Denmark as the rest of the Western Europe had enormous growth rates, up to 5 %, in years up to 1973 resulting in large welfare growth. However, the oil crisis and some failed economical and political reactions to it stopped the positive development; so during the 1970’s the inflation increased and deficits appeared both in public and the private balance of payment
After 1982 the new government with Poul Schluter in front stabilised the economy using tight cost control policy, salaried income policy, a firm currency policy in combination with liberalization and deregulation especially in the public service.
Precious labour market policy:
The cost was a recession lasting extra long due to bad market trends in Europe about 1990. The unemployment war record high in 1992, but has been decreasing since thanks to the governments’ led by first Nyrup Rasmussen and then Fogh Rasmussen effective but quite expensive labour market policy, known abroad as “flexicurity”.
The biggest trading partner of Denmark is Germany:
The economy of Denmark depends on the trade with foreign countries. That is why a continuous liberalisation of the markets is important to Denmark. 70 % of the trades take place inside the EU, where the biggest trading partner is Germany with 17 %.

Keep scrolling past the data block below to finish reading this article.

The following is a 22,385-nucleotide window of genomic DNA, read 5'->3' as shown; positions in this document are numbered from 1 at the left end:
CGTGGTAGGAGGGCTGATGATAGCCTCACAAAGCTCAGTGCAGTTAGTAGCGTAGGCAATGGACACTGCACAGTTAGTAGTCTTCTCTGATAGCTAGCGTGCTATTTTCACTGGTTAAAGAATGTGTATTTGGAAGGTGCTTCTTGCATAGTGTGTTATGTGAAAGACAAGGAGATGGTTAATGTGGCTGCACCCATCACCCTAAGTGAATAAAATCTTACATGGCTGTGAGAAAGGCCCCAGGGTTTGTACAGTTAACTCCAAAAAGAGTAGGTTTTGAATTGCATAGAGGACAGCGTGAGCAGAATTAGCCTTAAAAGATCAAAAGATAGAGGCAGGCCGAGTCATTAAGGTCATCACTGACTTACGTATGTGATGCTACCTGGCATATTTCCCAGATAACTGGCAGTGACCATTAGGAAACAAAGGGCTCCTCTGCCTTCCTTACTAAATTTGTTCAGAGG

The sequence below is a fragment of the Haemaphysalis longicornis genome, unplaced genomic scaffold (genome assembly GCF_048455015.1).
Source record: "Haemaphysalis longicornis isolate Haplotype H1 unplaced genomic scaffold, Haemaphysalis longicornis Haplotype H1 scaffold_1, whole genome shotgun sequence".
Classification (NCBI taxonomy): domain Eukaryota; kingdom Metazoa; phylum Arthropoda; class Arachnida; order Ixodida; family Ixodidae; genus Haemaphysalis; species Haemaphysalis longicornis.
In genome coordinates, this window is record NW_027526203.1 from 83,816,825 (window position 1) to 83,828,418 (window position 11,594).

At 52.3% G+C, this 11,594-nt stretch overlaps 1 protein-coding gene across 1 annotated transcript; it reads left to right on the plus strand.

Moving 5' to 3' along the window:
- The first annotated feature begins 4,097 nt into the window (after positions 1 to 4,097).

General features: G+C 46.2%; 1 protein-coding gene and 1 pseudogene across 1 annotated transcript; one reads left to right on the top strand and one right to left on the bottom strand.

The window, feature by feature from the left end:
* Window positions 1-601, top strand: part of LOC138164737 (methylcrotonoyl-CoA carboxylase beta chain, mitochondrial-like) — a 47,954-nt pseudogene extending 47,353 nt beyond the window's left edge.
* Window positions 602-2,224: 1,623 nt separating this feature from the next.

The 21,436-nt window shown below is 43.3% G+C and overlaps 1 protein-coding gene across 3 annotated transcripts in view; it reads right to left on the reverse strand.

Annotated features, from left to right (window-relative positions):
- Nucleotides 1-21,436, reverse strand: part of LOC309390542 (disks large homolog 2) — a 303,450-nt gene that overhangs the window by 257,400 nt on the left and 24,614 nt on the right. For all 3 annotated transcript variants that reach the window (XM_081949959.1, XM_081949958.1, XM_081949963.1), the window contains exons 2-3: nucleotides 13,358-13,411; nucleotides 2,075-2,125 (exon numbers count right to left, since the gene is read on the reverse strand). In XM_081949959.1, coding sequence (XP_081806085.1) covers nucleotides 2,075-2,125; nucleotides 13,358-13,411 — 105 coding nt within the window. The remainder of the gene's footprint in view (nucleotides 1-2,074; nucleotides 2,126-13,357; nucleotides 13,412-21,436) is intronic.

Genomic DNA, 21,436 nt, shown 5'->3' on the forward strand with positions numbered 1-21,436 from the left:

Oil from North Sea:
One of the most important income sources of Denmark is the oil from the North Sea. The earlier times’ large export industries and agriculture have gradually been replaced by other industry exports with machines, equipment, instruments, chemical products and textile products as the most important industry branches. Service trade and trade with know-how continues growing and contributes positively to the Danish economy.
High competitive power in Denmark:
Despite the criticism of the high taxation, the Danish economy is placed high on the international rating lists. Especially the competitive power is on top. The largest problem of Denmark and the rest of Europe in upcoming years is the ageing population. Another economical difficulty Denmark will face in the future is depletion of the oil reserves in the North Sea.
Agriculture in Denmark:
From the middle Age and until recently, the majority of the population was occupied with agriculture, in 2004, only 68.000 or 2,4 % of the total labour force. A total of 175.000 or 9 % are employed in food derived industry. Despite the development, the production of agricultural products has been increasing in the last years due to economy of scales and effectiveness. Every year Denmark produces enough food to a population of 15 million people.
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